Henry H. Neff's 'Impyrium': EW Review
A world beholden to magic, yet stripped of all known technology comes to life in Henry H. Neff’s Impyrium. It’s one where dragons still command power, but are barely seen, all while humans and demons coexist in a tenuous, centuries-long truce that threatens to snap at any moment.
At the heart of all this lies 12-year-old Hazel Faeregrine, the youngest member of the royal family, and possibly its only hope as its magic continues to fade. But Hazel’s eyes don’t rest on the throne, instead her nose remains glued to her beloved storybooks as she remains content to practice her spells—only, as she soon discovers, her grandmother has her own plans for Hazel’s growing abilities.
Elsewhere, in the farthest reaches of the empire, 13-year-old Hob Smythe trades in his dangerous job in the mines for an even more dangerous gig as a palace spy, all for the chance to help fight against a system that oppresses non-magical humans.
Neff expertly crafts a world that is both stunning in its detail, and impressive in scope as everything from the language and technology, to the mythology and history of the Impyrian Empire is fleshed out from the beginning.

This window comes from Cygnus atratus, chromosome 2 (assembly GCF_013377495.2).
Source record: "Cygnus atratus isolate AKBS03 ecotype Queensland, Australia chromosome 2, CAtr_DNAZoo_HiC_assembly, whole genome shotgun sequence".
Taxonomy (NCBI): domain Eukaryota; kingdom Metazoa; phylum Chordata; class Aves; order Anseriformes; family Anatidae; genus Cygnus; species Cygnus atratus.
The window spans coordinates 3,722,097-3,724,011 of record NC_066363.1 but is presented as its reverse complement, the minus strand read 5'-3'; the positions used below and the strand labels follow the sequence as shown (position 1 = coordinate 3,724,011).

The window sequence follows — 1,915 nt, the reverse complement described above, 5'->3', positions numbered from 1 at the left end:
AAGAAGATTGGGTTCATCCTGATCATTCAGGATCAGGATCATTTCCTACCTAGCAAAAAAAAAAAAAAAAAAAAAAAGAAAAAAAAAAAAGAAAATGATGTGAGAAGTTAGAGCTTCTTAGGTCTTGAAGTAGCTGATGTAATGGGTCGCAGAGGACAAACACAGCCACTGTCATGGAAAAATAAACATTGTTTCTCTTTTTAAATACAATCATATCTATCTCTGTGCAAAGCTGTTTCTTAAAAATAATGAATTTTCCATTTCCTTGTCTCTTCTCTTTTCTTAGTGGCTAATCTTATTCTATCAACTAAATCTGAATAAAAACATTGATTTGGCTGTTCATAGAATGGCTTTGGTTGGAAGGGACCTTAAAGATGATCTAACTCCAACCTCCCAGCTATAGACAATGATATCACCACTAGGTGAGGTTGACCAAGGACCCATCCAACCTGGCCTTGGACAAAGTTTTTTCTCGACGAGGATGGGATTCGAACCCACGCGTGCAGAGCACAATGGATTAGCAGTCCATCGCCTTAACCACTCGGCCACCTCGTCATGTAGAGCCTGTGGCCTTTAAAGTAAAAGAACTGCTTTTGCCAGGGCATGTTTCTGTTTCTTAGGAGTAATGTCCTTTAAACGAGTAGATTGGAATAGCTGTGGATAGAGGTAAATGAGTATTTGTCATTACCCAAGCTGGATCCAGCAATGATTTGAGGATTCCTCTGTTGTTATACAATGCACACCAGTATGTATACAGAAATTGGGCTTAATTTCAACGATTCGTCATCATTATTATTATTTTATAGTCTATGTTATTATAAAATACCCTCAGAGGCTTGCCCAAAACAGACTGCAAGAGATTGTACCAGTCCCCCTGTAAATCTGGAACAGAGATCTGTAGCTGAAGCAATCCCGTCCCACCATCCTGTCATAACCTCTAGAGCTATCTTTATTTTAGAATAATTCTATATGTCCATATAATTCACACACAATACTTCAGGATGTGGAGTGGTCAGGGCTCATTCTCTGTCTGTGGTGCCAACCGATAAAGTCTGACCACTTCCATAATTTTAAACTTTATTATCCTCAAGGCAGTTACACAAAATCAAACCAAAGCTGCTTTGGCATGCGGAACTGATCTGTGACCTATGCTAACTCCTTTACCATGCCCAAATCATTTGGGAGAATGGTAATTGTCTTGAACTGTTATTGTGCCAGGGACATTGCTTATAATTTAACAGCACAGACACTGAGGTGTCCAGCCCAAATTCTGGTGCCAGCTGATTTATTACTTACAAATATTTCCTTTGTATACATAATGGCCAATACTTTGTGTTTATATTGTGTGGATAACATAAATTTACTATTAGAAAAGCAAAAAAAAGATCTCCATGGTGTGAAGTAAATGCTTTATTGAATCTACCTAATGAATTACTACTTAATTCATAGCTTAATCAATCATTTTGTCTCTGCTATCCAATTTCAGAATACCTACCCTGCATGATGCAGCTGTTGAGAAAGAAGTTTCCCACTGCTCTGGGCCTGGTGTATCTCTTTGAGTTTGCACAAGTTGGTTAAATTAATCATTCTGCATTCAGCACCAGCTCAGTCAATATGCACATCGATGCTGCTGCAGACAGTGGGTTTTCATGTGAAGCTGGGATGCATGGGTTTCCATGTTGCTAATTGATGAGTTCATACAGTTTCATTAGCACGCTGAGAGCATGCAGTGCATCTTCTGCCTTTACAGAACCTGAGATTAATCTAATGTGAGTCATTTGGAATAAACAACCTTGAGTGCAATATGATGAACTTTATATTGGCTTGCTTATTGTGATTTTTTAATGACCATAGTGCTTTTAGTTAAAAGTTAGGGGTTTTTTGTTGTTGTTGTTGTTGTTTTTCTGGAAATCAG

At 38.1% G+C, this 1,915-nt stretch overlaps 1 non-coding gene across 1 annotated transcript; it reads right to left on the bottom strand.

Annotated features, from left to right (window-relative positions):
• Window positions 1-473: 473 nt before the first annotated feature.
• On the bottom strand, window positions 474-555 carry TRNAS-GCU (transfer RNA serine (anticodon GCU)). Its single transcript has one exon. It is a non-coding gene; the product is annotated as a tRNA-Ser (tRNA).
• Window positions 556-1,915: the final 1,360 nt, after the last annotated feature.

While it would be easy to credit this to Neff’s Tapestry series, where five books serve as a prequel of sorts to Impyrium, it’s worth noting that the current series is set 3,000 years later. Not only does this allow new readers to jump in unhindered, but it also results in what is essentially a wildly different world, one unfamiliar to those who might have read Neff’s previous books. However there are plenty of Easter eggs and updates for fans of the older series.
Clocking in at 592 pages, the novel is packed with both story and high stakes as both Hazel and Hob are forced to deal with not just peer rivalry and academic difficulties, but also class disparity, civil unrest, and societal expectations. In this way Neff has created not just a world that not only exists on its own, but one readers will be eager to return to.